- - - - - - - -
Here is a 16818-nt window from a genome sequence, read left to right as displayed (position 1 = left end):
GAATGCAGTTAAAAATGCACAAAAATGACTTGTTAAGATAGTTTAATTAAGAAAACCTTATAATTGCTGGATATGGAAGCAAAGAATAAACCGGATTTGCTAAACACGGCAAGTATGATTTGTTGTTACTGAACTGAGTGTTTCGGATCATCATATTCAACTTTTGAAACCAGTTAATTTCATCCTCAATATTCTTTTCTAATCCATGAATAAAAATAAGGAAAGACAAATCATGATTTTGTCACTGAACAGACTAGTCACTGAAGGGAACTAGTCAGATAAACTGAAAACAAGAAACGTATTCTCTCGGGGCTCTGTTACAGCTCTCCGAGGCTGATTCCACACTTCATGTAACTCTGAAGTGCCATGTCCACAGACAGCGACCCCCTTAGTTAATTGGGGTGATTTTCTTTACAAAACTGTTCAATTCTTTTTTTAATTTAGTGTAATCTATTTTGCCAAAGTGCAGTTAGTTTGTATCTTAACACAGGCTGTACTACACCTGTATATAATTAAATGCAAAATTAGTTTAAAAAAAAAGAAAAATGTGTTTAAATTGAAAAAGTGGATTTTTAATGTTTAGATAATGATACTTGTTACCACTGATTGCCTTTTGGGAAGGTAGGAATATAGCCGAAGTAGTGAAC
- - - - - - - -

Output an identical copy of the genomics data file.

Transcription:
Here is a 16818-nt window from a genome sequence, read left to right as displayed (position 1 = left end):
GAATGCAGTTAAAAATGCACAAAAATGACTTGTTAAGATAGTTTAATTAAGAAAACCTTATAATTGCTGGATATGGAAGCAAAGAATAAACCGGATTTGCTAAACACGGCAAGTATGATTTGTTGTTACTGAACTGAGTGTTTCGGATCATCATATTCAACTTTTGAAACCAGTTAATTTCATCCTCAATATTCTTTTCTAATCCATGAATAAAAATAAGGAAAGACAAATCATGATTTTGTCACTGAACAGACTAGTCACTGAAGGGAACTAGTCAGATAAACTGAAAACAAGAAACGTATTCTCTCGGGGCTCTGTTACAGCTCTCCGAGGCTGATTCCACACTTCATGTAACTCTGAAGTGCCATGTCCACAGACAGCGACCCCCTTAGTTAATTGGGGTGATTTTCTTTACAAAACTGTTCAATTCTTTTTTTAATTTAGTGTAATCTATTTTGCCAAAGTGCAGTTAGTTTGTATCTTAACACAGGCTGTACTACACCTGTATATAATTAAATGCAAAATTAGTTTAAAAAAAAAGAAAAATGTGTTTAAATTGAAAAAGTGGATTTTTAATGTTTAGATAATGATACTTGTTACCACTGATTGCCTTTTGGGAAGGTAGGAATATAGCCGAAGTAGTGAAC